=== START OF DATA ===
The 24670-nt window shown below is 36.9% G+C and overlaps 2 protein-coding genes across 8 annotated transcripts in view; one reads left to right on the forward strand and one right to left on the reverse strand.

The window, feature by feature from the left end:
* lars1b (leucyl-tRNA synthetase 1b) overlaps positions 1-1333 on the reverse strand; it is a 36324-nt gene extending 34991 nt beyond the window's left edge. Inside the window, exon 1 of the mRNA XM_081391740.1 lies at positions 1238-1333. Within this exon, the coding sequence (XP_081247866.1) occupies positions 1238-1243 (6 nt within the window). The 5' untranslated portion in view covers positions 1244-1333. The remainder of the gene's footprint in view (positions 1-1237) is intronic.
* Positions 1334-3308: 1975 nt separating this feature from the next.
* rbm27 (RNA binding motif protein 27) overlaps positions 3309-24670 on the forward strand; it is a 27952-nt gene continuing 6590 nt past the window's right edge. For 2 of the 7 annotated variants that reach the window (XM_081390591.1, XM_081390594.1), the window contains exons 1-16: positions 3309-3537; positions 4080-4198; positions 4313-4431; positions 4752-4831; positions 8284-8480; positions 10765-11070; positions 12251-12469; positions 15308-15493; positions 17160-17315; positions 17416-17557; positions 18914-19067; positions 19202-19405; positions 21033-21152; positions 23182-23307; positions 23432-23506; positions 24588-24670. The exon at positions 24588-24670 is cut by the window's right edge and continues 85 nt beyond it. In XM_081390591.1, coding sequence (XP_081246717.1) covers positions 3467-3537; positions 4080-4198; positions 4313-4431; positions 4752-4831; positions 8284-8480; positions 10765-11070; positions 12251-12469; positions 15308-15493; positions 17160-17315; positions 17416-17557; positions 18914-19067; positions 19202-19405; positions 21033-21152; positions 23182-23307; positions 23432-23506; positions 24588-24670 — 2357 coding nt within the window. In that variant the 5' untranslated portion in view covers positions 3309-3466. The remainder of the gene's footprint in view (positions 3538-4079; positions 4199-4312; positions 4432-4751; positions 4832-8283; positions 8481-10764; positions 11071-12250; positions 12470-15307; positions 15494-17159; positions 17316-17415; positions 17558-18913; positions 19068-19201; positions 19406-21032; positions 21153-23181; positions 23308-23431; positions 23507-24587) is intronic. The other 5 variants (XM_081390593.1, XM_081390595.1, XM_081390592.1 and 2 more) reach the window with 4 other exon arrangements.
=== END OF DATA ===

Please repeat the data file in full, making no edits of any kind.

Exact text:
The 24670-nt window shown below is 36.9% G+C and overlaps 2 protein-coding genes across 8 annotated transcripts in view; one reads left to right on the forward strand and one right to left on the reverse strand.

The window, feature by feature from the left end:
* lars1b (leucyl-tRNA synthetase 1b) overlaps positions 1-1333 on the reverse strand; it is a 36324-nt gene extending 34991 nt beyond the window's left edge. Inside the window, exon 1 of the mRNA XM_081391740.1 lies at positions 1238-1333. Within this exon, the coding sequence (XP_081247866.1) occupies positions 1238-1243 (6 nt within the window). The 5' untranslated portion in view covers positions 1244-1333. The remainder of the gene's footprint in view (positions 1-1237) is intronic.
* Positions 1334-3308: 1975 nt separating this feature from the next.
* rbm27 (RNA binding motif protein 27) overlaps positions 3309-24670 on the forward strand; it is a 27952-nt gene continuing 6590 nt past the window's right edge. For 2 of the 7 annotated variants that reach the window (XM_081390591.1, XM_081390594.1), the window contains exons 1-16: positions 3309-3537; positions 4080-4198; positions 4313-4431; positions 4752-4831; positions 8284-8480; positions 10765-11070; positions 12251-12469; positions 15308-15493; positions 17160-17315; positions 17416-17557; positions 18914-19067; positions 19202-19405; positions 21033-21152; positions 23182-23307; positions 23432-23506; positions 24588-24670. The exon at positions 24588-24670 is cut by the window's right edge and continues 85 nt beyond it. In XM_081390591.1, coding sequence (XP_081246717.1) covers positions 3467-3537; positions 4080-4198; positions 4313-4431; positions 4752-4831; positions 8284-8480; positions 10765-11070; positions 12251-12469; positions 15308-15493; positions 17160-17315; positions 17416-17557; positions 18914-19067; positions 19202-19405; positions 21033-21152; positions 23182-23307; positions 23432-23506; positions 24588-24670 — 2357 coding nt within the window. In that variant the 5' untranslated portion in view covers positions 3309-3466. The remainder of the gene's footprint in view (positions 3538-4079; positions 4199-4312; positions 4432-4751; positions 4832-8283; positions 8481-10764; positions 11071-12250; positions 12470-15307; positions 15494-17159; positions 17316-17415; positions 17558-18913; positions 19068-19201; positions 19406-21032; positions 21153-23181; positions 23308-23431; positions 23507-24587) is intronic. The other 5 variants (XM_081390593.1, XM_081390595.1, XM_081390592.1 and 2 more) reach the window with 4 other exon arrangements.